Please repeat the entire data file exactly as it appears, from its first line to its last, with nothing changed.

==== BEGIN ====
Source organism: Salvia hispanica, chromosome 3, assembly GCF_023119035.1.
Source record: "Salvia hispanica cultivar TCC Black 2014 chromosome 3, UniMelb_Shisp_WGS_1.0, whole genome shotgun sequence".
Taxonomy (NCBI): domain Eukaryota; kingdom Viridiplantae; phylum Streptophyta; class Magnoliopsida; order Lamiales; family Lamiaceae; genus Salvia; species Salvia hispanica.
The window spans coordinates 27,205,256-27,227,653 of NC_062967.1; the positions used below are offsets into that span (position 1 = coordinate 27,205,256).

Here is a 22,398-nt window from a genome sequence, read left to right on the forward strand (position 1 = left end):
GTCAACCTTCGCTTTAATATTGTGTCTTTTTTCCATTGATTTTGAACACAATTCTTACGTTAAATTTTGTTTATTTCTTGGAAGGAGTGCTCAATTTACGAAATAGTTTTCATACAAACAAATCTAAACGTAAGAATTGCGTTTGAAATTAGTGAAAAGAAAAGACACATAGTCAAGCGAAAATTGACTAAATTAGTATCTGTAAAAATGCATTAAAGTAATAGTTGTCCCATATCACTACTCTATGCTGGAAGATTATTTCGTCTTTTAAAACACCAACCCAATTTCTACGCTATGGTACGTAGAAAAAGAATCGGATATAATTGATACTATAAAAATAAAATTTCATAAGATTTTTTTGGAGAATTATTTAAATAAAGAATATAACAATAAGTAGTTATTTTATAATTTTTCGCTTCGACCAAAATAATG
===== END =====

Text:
Source organism: Salvia hispanica, chromosome 3, assembly GCF_023119035.1.
Source record: "Salvia hispanica cultivar TCC Black 2014 chromosome 3, UniMelb_Shisp_WGS_1.0, whole genome shotgun sequence".
Taxonomy (NCBI): domain Eukaryota; kingdom Viridiplantae; phylum Streptophyta; class Magnoliopsida; order Lamiales; family Lamiaceae; genus Salvia; species Salvia hispanica.
The window spans coordinates 27,205,256-27,227,653 of NC_062967.1; the positions used below are offsets into that span (position 1 = coordinate 27,205,256).

Here is a 22,398-nt window from a genome sequence, read left to right on the forward strand (position 1 = left end):
GTCAACCTTCGCTTTAATATTGTGTCTTTTTTCCATTGATTTTGAACACAATTCTTACGTTAAATTTTGTTTATTTCTTGGAAGGAGTGCTCAATTTACGAAATAGTTTTCATACAAACAAATCTAAACGTAAGAATTGCGTTTGAAATTAGTGAAAAGAAAAGACACATAGTCAAGCGAAAATTGACTAAATTAGTATCTGTAAAAATGCATTAAAGTAATAGTTGTCCCATATCACTACTCTATGCTGGAAGATTATTTCGTCTTTTAAAACACCAACCCAATTTCTACGCTATGGTACGTAGAAAAAGAATCGGATATAATTGATACTATAAAAATAAAATTTCATAAGATTTTTTTGGAGAATTATTTAAATAAAGAATATAACAATAAGTAGTTATTTTATAATTTTTCGCTTCGACCAAAATAATG